SACRAMENTO, Calif — Only three years ago, California’s Democratic legislators stumbled upon an amazing “easy button” idea for boosting the wages and benefits of ride-share drivers and other independent contractors. Apparently unaware of the economic concept of “unintended consequences,” they passed legislation that simply banned companies from using freelancers except in some strictly limited circumstances. Gov. Gavin Newsom signed Assembly Bill 5 into law.
“Giving working people dignity and respect on the job isn’t just necessary, it’s a moral imperative,” said the California Labor Federation in explaining its support for the measure. “By making A.B. 5 law, California can cement its position as the national leader on workers’ rights while offering much-needed relief to hundreds of thousands of workers living on the edge.”
You’re probably not shocked to learn that, instead of making contractors permanent employees and providing them with fringe benefits, employers simply stopped using independent workers. Even one media company (Vox Media) that had published articles supporting the bill cut hundreds of California-based freelancers. AB 5 exacerbated the state’s supply chain and port woes, as it restricted the owner-operator trucker model.
Under pressure, the California Legislature exempted more than 100 industries and it’s been backpedaling ever since. Yet lawmakers apparently have short memories, especially when it comes to the directives issued from their most loyal constituency, organized labor. A harried legislative session ended this week, but lawmakers found time to approve by large margins another “landmark” labor bill, Assembly Bill 257. It’s now on Newsom’s desk.
It has similarities to the noxious European model of “sectoral bargaining,” by which workers and businesses hammer out industry-wide labor deals and thus spare unions the trouble of organizing individual businesses. Under this so-called Fast Food Accountability and Standards (FAST) Recovery Act, the state would create a fast food council with 10 members appointed by the governor and legislators.
According to the bill’s language, it would “establish sector-wide minimum standards on wages, working hours, and other working conditions related to the health, safety, and welfare of, and supplying the necessary cost of proper living to, fast food restaurant workers, as well as effecting interagency coordination and prompt agency responses in this regard.” The council would have the power to raise fast food wages to $22 an hour.
The membership includes workers, business representatives, and state officials, but you can bet — based on who will do the appointing — that it will have a labor-friendly majority that could, at will, impose wage increases and other edicts on fast food chains (those with more than 100 establishments nationwide). As the New York Times reported, it won’t have the power to set scheduling or mandate paid leave benefits, but just wait. (READ MORE: Doubling Down on a Job Killer)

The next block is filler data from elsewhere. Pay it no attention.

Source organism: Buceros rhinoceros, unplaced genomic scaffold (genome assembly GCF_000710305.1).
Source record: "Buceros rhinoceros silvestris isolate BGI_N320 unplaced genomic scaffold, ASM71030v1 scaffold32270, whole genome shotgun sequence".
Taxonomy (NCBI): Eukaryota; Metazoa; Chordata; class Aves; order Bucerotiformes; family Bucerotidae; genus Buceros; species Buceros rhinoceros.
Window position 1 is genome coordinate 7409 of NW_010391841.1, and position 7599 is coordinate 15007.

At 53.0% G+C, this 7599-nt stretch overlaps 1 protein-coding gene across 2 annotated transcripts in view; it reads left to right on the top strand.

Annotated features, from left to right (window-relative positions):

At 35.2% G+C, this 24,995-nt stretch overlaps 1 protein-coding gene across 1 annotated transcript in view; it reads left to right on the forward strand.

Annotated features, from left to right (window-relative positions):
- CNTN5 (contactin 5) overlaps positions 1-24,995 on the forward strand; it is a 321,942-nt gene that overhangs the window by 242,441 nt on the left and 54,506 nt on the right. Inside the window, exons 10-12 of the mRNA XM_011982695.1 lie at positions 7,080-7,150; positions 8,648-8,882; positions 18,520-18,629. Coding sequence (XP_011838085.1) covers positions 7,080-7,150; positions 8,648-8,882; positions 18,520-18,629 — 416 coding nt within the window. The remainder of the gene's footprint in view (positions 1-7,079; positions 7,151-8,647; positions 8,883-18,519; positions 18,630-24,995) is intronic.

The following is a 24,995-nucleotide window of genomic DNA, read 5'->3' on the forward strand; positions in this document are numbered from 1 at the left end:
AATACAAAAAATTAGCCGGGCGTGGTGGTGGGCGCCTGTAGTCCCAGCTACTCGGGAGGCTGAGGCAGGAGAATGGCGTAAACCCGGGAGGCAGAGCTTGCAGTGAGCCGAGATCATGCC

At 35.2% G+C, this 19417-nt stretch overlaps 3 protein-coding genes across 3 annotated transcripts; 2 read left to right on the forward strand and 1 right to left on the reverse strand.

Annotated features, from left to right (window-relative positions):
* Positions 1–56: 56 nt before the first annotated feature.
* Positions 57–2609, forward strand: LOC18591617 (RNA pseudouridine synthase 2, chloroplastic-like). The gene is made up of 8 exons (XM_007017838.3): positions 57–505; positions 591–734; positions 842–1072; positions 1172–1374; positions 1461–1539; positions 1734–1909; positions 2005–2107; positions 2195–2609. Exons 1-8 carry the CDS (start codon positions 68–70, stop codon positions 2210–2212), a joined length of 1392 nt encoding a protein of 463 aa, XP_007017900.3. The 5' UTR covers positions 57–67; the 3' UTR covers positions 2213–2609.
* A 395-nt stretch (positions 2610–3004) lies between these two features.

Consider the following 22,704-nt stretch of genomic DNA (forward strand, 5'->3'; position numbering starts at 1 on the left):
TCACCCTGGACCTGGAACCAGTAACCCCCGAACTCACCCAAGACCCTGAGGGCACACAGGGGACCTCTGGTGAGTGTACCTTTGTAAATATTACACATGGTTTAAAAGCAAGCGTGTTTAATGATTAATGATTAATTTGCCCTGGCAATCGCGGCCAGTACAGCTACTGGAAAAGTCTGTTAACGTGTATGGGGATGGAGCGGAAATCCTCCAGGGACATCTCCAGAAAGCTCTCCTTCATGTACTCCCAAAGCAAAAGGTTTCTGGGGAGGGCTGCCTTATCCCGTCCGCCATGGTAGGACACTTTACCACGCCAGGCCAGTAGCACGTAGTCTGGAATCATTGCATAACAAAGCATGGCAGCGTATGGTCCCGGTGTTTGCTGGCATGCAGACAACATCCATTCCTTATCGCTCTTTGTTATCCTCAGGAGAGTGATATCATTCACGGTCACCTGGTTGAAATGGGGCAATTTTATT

Vox effuses that the bill will help fast food workers deal with “low and stolen wages, unsafe workplaces, and rampant sexual harassment.” I assume the law, if signed, will be as successful as AB 5 in living up to its grandiose promises. We’ll certainly see restaurant businesses shutter locations, shed jobs, raise prices on consumers, and move to a self-serve kiosk model.
AB 257 has garnered nationwide attention because, similar to AB 5, its union advocates envision it as another far-reaching law that will be copied in other blue states and by any Democratic administration at the national level. “In a state that already burdens businesses with countless regulations, adding another layer would simply increase costs that ultimately would be borne by consumers,” noted the U.S. Chamber of Commerce.
The bill fundamentally misunderstands the nature of franchising, given that most fast food restaurants are local small businesses. The Chamber of Commerce added, “franchisors would by necessity have to take a much more direct role in operating individual locations that are separately owned and operated by their franchisees.” Fortunately, lawmakers stripped away a provision that would have imposed legal liability on parent companies for the actions of their franchisees. Again, just wait.
Backers of the bill argue that it will merely give workers a “seat at the table” when negotiating wages and working conditions, but what it really means is giving unions the power to demand whatever it is they want at any given moment — and handing core decisions at private businesses to people who will always want the same thing: “more.”
Currently, a shortage of workers means rising wages in fast food and other industries. But the California Legislature never is content allowing the marketplace to work. The same state government that can’t even operate its own functions in a moderately competent way always knows what’s best for the private sector. Then they always act shocked when businesses respond in highly predictable ways to the new burdens the Legislature has placed on them.
AB 5 has done absolutely nothing to boost benefits or wages for independent contractors. It has merely eliminated jobs and imposed high costs (such as forming an LLC) on workers and businesses that embraced workarounds. Likewise, AB 257 will create similar consequences, although there’s hope the governor will veto it. At some point, one has to wonder if these ill effects really are unintended.
Steven Greenhut is Western region director for the R Street Institute. Write to him at firstname.lastname@example.org.